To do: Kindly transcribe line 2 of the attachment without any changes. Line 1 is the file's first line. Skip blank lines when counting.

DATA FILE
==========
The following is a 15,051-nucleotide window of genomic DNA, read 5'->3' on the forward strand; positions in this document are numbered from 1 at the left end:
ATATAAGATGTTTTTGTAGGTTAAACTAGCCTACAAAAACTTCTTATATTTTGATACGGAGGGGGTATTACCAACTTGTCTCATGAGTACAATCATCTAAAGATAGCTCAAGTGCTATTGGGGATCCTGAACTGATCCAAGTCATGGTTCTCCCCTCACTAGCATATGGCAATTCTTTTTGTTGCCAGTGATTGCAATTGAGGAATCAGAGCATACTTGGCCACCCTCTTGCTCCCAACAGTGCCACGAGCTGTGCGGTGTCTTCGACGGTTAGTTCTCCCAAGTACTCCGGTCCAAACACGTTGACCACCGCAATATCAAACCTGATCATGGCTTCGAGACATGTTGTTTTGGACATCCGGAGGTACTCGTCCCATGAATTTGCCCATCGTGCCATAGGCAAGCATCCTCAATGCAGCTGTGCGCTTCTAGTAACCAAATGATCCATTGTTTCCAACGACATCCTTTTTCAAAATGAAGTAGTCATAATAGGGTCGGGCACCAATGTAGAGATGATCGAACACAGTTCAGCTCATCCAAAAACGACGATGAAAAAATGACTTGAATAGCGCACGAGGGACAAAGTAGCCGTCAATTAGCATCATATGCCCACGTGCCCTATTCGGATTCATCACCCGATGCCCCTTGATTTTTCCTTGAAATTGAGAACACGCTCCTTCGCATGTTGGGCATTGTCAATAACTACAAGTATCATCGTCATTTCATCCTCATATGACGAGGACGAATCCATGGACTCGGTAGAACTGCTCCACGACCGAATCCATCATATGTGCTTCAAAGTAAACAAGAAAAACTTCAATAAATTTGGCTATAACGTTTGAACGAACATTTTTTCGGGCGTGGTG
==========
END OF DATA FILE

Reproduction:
ATATAAGATGTTTTTGTAGGTTAAACTAGCCTACAAAAACTTCTTATATTTTGATACGGAGGGGGTATTACCAACTTGTCTCATGAGTACAATCATCTAAAGATAGCTCAAGTGCTATTGGGGATCCTGAACTGATCCAAGTCATGGTTCTCCCCTCACTAGCATATGGCAATTCTTTTTGTTGCCAGTGATTGCAATTGAGGAATCAGAGCATACTTGGCCACCCTCTTGCTCCCAACAGTGCCACGAGCTGTGCGGTGTCTTCGACGGTTAGTTCTCCCAAGTACTCCGGTCCAAACACGTTGACCACCGCAATATCAAACCTGATCATGGCTTCGAGACATGTTGTTTTGGACATCCGGAGGTACTCGTCCCATGAATTTGCCCATCGTGCCATAGGCAAGCATCCTCAATGCAGCTGTGCGCTTCTAGTAACCAAATGATCCATTGTTTCCAACGACATCCTTTTTCAAAATGAAGTAGTCATAATAGGGTCGGGCACCAATGTAGAGATGATCGAACACAGTTCAGCTCATCCAAAAACGACGATGAAAAAATGACTTGAATAGCGCACGAGGGACAAAGTAGCCGTCAATTAGCATCATATGCCCACGTGCCCTATTCGGATTCATCACCCGATGCCCCTTGATTTTTCCTTGAAATTGAGAACACGCTCCTTCGCATGTTGGGCATTGTCAATAACTACAAGTATCATCGTCATTTCATCCTCATATGACGAGGACGAATCCATGGACTCGGTAGAACTGCTCCACGACCGAATCCATCATATGTGCTTCAAAGTAAACAAGAAAAACTTCAATAAATTTGGCTATAACGTTTGAACGAACATTTTTTCGGGCGTGGTG